Debt consolidation is when you take multiple forms of debt, usually high-interest products, and combine them into one single monthly payment. Debt consolidation is a good option personally if it means you can get a lower monthly interest rate compared to all of the debt products on their own. It also organizes your debt so you can see it all in one place instead of it being in multiple places.
If you can easily manage your debt each month and just want to reorganize your range of bills into one easy place that has the same due date and interest rate, then debt consolidation is also a good option.
How Can I Consolidate My Debt?
You can consolidate your debt in two main ways – both of which are about consolidating debt into one place.
- Get a 0% interest balance credit card and transfer your debt. After you register for the card you can move all of your debt onto this card. At the end of the promotional period, you’ll need to pay off the balance. To get one of these credit cards you’ll typically need an excellent or good credit score (690 or above) to qualify for this.
- Find a fixed-rate debt consolidation loan. When you sign up for this type of loan you will take the bulk payment that they give you and use it to pay off the full balance for each of your debts. This means that you’ll only have one loan remaining that should be more manageable. If you have bad or very bad credit (689 and below) then you can still qualify for this type of loan. However, if you have good credit you’ll typically get the best rates.
There are two further ways to consolidate your debt – a Home Equity Loan or a 401(k) loan. These are the two most risky types of debt because they could impact your home or retirement.
When Is Debt Consolidation A Good Option?
If you want to go down the debt consolidation route then you need the following to make it a smart move:
- Your monthly debt repayments including what you pay on rent or mortgage exceed 50% of your gross income.
- You have a credit score that is high enough to qualify for a debt consolidation loan or balance transfer credit card.
- You make enough money each month to cover your debt repayments consistently.
- If you go down the consolidation loan then you need to be able to pay it off within 5 years.
If you’re wondering when debt consolidation makes sense then here is a good example. If you have five credit cards and the interest rate ranges from 17.5% to 26.99%. Your credit is ok because you always pay your bills on time. You could qualify for unsecured debt consolidation at around 7.5% – a much lower rate than what you’re paying on your credit card interest.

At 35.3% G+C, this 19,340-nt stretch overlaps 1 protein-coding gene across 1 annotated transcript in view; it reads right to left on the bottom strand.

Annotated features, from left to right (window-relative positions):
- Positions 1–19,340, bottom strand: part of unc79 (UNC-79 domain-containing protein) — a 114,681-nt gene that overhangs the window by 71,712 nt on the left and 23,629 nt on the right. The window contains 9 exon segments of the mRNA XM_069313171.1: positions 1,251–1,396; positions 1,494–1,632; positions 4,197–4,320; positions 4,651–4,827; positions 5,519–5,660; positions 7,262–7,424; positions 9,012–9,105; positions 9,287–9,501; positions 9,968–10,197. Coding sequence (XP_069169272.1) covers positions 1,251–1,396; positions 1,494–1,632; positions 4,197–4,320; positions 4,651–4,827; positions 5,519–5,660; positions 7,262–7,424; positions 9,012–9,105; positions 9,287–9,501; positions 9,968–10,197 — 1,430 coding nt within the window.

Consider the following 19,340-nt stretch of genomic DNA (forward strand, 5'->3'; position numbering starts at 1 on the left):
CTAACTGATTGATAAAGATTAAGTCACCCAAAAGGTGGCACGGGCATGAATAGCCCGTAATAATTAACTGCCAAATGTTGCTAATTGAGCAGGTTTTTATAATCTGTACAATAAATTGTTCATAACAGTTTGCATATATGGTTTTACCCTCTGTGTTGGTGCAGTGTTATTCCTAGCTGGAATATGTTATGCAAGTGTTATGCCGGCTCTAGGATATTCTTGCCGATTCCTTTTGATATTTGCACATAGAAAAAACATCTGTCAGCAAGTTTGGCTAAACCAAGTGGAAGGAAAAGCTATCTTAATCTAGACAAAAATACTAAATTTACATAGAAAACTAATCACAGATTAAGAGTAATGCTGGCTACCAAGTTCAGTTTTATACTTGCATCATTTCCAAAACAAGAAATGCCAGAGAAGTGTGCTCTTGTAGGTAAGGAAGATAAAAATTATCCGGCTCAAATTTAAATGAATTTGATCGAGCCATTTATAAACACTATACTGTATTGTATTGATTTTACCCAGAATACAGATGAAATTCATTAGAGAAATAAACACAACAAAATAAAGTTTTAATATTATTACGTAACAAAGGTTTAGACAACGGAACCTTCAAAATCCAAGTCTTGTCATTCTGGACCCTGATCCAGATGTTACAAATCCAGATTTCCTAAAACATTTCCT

Taking out a debt consolidation loan shows a light at the end of the tunnel for most people who decide to go down this route. If you decide on a four-year product then you know the debt will be gone after this time frame, as long as you make on-time monthly payments and you don’t build up more debt. However, if you decide to go down the credit card route you might not be able to repay it for months or years. And at the same time, you might gather more interest and debt on these credit cards.
When Is Debt Consolidation Not The Right Option?
Consolidating debt is not the right option for everyone and isn’t always the silver bullet that you think it might be. It only addresses the current debt that you have, not the spending habits that have got you here in the first place. It also won’t work if you’re swamped by debt and the debt payments still won’t be manageable even if you consolidate.
It’s also not the right option if your debt load is small and manageable. If you can repay it in half a year to a year at your current repayment schedule, then it would probably only save you a negligible amount if you consolidate.
If you do want to change your debt repayment strategy you could use the snowball or avalanche method to pay off debt.
If the total amount of your debt is over 50% of your income and even when consolidating it will still be over 50% of your monthly income, then you should look to get debt relief instead.